Most Korean Crypto Exchanges Unable to Use Government-Mandated System
The majority of cryptocurrency exchanges in South Korea are unable to use the new government-mandated system which was recently implemented. Six major banks have installed the real-name system, but only three have decided to offer the service to crypto exchanges. In addition, only the country’s top four exchanges receive this service from banks.
Four Exchanges Able to Use Real-Name System
It has been less than a week since the new real-name account system for South Korean cryptocurrency exchanges went into effect. From January 30, existing virtual accounts issued by banks for crypto exchanges must be converted into real-name accounts to deposit money to trade cryptocurrencies.
The regulators previously announced that 6 major banks have installed the real-name system: Shinhan Bank, Nonghyup Bank, Industrial Bank of Korea, KB Kookmin Bank, KEB Hana Bank, and Gwangju Bank. However, local media reported on Saturday that only the first three on the list have actually decided to provide real-name account service to cryptocurrency exchanges.
According to the Korean Blockchain Association, there are at least 25 cryptocurrency exchanges operating in the country. However, only Bithumb, Upbit, Coinone, and Korbit have had their virtual accounts converted into real-name ones, according to local media.
Citing that the rest of the exchanges “continue to ignore the guidelines of the real-name system,” Hankyung wrote:
The government encourages monopoly.
Service Optional For Banks
While the South Korean regulators ensured that the 6 banks installed the real-name system, banks are not mandated to provide service to cryptocurrency exchange customers.
Yonhap quoted a bank official saying, “Issuing new accounts confirmed to a virtual currency exchange is a voluntary decision by the bank.” The official further explained, “banks that have legal obligations related to the prevention of money laundering only check the internal control procedures such as customer confirmation of the virtual currency exchange and the system stability, customer protection device, and anti-money laundering procedures.” The news outlet elaborated:
The new account issuance is limited to exchanges with systems that are above the specified requirements, which means that if the conditions are not met, the new real-name verification account can be rejected.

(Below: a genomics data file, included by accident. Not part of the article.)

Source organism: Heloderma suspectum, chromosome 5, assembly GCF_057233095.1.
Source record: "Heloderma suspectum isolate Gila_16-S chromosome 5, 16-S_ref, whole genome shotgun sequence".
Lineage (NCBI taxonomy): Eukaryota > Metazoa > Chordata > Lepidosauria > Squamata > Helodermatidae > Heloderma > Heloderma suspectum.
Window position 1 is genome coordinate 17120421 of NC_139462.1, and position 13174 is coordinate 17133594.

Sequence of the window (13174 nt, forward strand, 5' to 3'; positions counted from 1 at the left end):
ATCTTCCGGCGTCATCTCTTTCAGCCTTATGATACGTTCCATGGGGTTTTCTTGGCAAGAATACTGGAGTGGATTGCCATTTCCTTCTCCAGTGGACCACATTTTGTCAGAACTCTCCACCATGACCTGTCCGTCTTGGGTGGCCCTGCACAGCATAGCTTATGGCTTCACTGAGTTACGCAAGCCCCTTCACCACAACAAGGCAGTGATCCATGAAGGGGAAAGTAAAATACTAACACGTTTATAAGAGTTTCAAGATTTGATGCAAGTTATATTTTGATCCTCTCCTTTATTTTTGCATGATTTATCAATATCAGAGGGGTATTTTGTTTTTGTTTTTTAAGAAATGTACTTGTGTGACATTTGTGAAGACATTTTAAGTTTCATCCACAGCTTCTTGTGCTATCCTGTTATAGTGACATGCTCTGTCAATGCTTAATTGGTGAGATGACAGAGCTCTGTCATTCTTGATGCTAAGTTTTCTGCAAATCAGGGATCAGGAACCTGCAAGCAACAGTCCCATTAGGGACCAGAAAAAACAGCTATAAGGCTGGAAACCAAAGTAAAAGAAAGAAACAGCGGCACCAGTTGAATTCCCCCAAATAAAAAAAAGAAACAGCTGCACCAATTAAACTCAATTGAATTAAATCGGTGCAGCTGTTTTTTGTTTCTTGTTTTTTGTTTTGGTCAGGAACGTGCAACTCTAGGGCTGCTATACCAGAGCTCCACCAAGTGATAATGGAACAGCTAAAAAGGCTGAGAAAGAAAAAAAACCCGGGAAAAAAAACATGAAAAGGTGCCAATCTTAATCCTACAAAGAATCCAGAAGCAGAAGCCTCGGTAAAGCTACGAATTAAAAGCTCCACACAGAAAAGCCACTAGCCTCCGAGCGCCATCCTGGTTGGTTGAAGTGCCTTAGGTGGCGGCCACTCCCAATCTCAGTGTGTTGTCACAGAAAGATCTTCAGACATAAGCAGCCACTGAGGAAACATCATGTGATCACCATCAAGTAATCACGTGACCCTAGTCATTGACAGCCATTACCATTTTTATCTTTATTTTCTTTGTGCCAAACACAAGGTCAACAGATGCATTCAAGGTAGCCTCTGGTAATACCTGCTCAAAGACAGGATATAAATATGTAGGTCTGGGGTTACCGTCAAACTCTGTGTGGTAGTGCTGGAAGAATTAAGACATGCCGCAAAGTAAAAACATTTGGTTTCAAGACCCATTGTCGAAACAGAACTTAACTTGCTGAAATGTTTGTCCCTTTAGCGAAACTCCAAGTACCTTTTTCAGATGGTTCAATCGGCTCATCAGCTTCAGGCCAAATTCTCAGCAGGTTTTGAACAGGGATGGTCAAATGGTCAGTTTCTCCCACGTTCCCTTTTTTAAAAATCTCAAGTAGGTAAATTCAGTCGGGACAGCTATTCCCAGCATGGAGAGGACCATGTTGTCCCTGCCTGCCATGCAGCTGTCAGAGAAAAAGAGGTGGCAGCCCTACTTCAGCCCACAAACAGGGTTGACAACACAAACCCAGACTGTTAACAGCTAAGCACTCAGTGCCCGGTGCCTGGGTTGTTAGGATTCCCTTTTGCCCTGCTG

Shinhan Bank, which services Bithumb, also made a decision to temporarily exclude the exchange from its real-name account issuance process, Asia Economic reported. A Shinhan Bank official explained that the bank “temporarily suspends the issuance of [Bithumb] accounts in consideration of the fact that they [Bithumb] are being investigated by the police.” On Friday, the police conducted an on-site investigation of Bithumb to find out who hacked the exchange last year.
787,600 Users Affected
The Korean Blockchain Association estimates that there are about 787,600 customers using small and medium-sized exchanges that do not have virtual accounts, Yonhap detailed. These exchanges use corporate accounts to keep customers funds, a practice that the regulators want to eliminate, citing the high risks of money laundering. The news outlet noted:
Currently, some exchanges that have not received their new accounts have confirmed that they will suspend transactions if the same situation persists after a certain period of time.
However, the publication pointed out that the regulators said it is possible to keep using corporate accounts, providing the exchanges can properly fulfill their anti-money laundering obligations as well as confirm the identity of customers. In addition, they will be “subject to intensive checks by banks and financial authorities.”
What do you think will happen to small crypto exchanges in South Korea? Let us know in the comments section below.
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